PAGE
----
Bleisure: Combine your travel with leisure to get the most out of your business
Most companies don’t have a strong negative stance on mixing business with leisure yet
For most business travellers I know, the work trip is limited to exploring inside the labyrinth of a hotel and its myriad conference rooms and restaurants.
For all of you who have done exactly this same thing every time you stepped out for work-related travel, you need a different way to look at life. Bleisure—mixing business with leisure—should be the new word in your vocabulary. Business leaders and managers should accommodate bleisure into their business travel policies, to account for work-life balance of their employees. While millennials are more prone to mixing up a bit of leisure activities on their business travels, everyone can do it. After all, one does not work 24X7 even when in the office, so why shouldn’t the same rules apply when out of the city? Many studies show that permitting bleisure travel leads to happier employees, who could be more productive when back in the office.
Most organizations don’t have a strong negative stance on mixing business with leisure just yet, so that leaves a grey area for you to explore. If there is no mention of not adding personal time to a business trip, a request to your approving authority should usually do the job. But if they are resistant to the idea, it might usually be the concern about who picks the tab for the extra day(s), so address that concern upfront.
A lot of organizations ignore the cost aspect of how allowing for weekend travel and consequent extra hotel days that would perhaps work out the same for them. If weekend travel is significantly cheaper than a workday and an employee wants to travel on a weekend, but add an extra hotel night, he or she should be ideally granted the request.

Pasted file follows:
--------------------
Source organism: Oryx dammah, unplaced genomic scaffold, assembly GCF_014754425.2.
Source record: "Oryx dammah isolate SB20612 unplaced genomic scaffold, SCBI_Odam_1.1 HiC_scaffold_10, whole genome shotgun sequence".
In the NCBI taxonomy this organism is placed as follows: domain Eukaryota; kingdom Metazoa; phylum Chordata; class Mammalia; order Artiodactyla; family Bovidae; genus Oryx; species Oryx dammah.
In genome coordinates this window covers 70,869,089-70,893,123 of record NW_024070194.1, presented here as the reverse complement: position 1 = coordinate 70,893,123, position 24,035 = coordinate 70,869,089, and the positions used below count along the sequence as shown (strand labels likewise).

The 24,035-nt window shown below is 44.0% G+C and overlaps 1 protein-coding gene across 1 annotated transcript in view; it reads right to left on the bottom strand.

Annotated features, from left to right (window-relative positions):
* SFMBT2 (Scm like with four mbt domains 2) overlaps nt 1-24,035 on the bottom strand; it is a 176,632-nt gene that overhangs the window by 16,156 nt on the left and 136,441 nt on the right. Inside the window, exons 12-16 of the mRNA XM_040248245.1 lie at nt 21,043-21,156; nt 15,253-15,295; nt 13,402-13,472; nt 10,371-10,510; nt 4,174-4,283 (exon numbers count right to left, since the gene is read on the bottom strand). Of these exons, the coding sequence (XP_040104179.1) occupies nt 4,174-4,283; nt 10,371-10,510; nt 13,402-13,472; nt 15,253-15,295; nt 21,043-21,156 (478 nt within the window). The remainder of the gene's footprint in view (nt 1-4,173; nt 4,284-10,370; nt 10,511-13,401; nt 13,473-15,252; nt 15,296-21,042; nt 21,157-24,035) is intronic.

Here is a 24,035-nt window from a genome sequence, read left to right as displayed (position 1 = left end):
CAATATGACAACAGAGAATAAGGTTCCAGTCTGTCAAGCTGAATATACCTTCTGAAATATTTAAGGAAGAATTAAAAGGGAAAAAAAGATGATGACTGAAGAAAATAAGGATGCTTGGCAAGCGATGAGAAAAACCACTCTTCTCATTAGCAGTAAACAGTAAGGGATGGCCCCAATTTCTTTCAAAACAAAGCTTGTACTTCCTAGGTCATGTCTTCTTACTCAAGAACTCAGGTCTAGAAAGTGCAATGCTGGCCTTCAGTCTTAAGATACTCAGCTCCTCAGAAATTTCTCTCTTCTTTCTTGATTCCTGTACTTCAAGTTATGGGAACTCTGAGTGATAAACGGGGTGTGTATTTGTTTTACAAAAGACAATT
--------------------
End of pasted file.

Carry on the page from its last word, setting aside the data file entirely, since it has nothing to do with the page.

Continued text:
Many companies are accommodating and allow for associates to arrive a day early to facilitate acclimatization to the new city when travelling abroad. In which case, one could try and arrive on the earliest flight possible and get a whole extra day if possible. The same works after closing out the business part of your travel too. Anything more, and the organization would expect you to pick the tab of your hotel stay.
What is the etiquette around mixing up business and leisure though? You need to clearly agree with your organization about the days you are working, and hence the days they should pick the expenses for your trip. For your extra days, you should apply for leave and pick the tab for the hotel and food on your own. Another slant of mind could be about the timing of your leave. Perhaps it works better to add on your leave days at the end of the work trip rather than the beginning.
In terms of other expenses, the same thing qualifies. You should use your per diem for business days and cover your own costs on the days you are off work. And clearly communicate your plans to your manager and colleagues. For instance, “I am off to New York for 10 days", is not the same as “I will be spending a week in New York on business and then take leave for three days to explore the city." After all, your team and your manager need to leave you alone to do your own thing.
Another way to make bleisure trips work for you, is to go to bucket list places which are perhaps near the city you are working in. For instance, if you get the opportunity to visit Tokyo on work, you might want to tuck in a side trip to Mount Fuji along, which would be a day long affair.
Bleisure is all about perception. A lot of Indian organizations don’t trust it yet. So, if you went on one such trip, focus on all the business goals you were able to achieve during your trip once you come back, not on the leisure part. Over time, that should add to the trust factor of letting you travel for work and not wonder if you are vacationing on the company dime.
Make sure you do make the most out of your opportunity to go to a new place and soak in the sights.
Elevate Your Travel is a column for the business travellers by a business traveller.
Ajay Awtaney is founder and editor of Livefromalounge.com, a frequent-flyer website.